Overall I calculated 2milliwatt total power consumption, probably the lowest of
any mains powered clock.

If anybody is interested, I might bring schematic and software into
human-readable form.



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Neat!  I've vaguely read about AC capacitive coupled power sources but never tried it myself.  What's the math you use to figure out the capacitance for that?  Any other details on the power circuit?

(I could totally dig making some small embedded trinkets for around the house if I had a reliable AC capacitive coupled circuit put together...)

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one good read is from microchip:



my circuit is slightly different; i use full bridge rectifier, so I get double the current.


R10 limits inrush current, I chose 4700 Ohm

C3  4700pF, 1000V,

rectifier: can be a low voltage type, 4x 1N4148 do the job here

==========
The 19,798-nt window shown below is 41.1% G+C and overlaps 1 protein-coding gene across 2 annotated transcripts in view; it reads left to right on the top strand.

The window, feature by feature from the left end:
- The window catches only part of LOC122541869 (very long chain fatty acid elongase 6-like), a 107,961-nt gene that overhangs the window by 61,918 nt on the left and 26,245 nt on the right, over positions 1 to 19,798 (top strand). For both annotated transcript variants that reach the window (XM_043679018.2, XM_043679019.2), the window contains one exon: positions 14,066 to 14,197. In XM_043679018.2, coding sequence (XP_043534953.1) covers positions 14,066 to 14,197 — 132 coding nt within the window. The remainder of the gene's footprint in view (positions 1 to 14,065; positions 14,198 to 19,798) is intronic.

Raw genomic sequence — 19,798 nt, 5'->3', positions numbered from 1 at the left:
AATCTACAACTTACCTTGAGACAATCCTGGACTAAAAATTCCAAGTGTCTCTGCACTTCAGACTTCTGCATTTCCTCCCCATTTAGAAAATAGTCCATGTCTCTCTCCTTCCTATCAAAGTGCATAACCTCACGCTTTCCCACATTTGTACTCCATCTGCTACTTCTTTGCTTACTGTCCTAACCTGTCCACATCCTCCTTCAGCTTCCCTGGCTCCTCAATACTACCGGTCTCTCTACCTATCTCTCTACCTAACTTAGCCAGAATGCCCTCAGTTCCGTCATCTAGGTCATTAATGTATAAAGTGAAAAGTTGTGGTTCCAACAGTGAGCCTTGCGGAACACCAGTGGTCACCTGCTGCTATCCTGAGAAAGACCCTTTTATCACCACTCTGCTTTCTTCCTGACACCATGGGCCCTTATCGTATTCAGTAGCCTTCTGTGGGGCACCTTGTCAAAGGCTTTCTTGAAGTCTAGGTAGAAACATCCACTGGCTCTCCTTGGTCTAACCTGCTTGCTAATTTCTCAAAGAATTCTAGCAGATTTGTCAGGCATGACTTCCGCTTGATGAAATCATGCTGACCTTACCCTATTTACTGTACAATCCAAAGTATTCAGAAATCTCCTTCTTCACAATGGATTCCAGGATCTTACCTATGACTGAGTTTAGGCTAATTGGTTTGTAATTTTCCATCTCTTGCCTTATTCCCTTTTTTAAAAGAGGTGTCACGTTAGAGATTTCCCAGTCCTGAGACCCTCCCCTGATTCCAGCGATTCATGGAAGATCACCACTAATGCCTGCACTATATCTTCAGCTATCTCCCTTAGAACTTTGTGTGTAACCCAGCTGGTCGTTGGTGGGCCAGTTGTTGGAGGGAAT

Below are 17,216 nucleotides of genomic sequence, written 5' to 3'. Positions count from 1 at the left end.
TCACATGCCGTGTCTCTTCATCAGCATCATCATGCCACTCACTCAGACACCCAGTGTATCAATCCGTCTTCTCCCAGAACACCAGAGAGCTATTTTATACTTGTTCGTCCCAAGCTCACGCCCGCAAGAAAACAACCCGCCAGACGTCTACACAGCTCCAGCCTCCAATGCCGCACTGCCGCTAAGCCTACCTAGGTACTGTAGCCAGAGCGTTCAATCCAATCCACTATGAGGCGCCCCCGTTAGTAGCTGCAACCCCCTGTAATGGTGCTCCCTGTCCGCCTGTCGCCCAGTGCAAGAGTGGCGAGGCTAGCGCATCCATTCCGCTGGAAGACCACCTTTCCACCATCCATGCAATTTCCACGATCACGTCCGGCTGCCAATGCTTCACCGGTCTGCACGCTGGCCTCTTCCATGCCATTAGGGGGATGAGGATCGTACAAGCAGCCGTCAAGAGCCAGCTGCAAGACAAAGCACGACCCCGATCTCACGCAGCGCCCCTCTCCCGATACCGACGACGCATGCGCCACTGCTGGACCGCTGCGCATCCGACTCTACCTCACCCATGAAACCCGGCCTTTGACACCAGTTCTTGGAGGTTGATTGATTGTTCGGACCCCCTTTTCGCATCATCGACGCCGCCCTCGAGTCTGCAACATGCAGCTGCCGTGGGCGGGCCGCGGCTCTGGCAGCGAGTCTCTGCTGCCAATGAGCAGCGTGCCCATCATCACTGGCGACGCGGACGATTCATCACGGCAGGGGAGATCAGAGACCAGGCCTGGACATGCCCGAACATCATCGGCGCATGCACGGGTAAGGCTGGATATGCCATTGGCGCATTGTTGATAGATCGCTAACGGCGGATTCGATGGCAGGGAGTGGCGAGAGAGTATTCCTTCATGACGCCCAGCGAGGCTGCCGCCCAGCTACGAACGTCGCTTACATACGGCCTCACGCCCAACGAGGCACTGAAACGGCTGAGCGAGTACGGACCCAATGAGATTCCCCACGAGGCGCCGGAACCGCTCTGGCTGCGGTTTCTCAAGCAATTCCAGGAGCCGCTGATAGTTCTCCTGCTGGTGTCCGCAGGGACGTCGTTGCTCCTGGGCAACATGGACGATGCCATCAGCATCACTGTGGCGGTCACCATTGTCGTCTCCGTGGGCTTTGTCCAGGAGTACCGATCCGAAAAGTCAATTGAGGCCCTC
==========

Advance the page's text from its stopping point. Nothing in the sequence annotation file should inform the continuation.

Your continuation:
C4,C5 10uF, 16V ceramic

R11  1k

D2   3.9V Zener (don't wanna fry the MSP430)


As long as R10 is on the "hot" side, right side is low voltage.


Current is defined by C3, line voltage, and frequency: the cap gets charged

from - peak voltage to + peak and again discharged from + to -  at mains

frequency, therefore:


Idc = f * C3 * 2 U mains peak 


for Europe and 4700pF I get


50Hz* 2 * 4700pF * 325V * 2 = 0.3mA


This is the linear current, the effective is slightly higher:


I eff  = U * 2 * Pi * f * C


230V * 2 * Pi * 50Hz * 4700pF= 0.34mA.





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Heh actually TI just had some blog post including two "reference designs" based on that concept- http://e2e.ti.com/blogs_/b/powerhouse/archive/2014/06/11/powerlab-notes-powering-the-iot-in-our-homes.aspx?DCMP=powerlab&HQS=pwr-powerlab-fb-pwrhouse-20140611-en&hootPostID=48a1b82e4945e738c76d9c40733f2173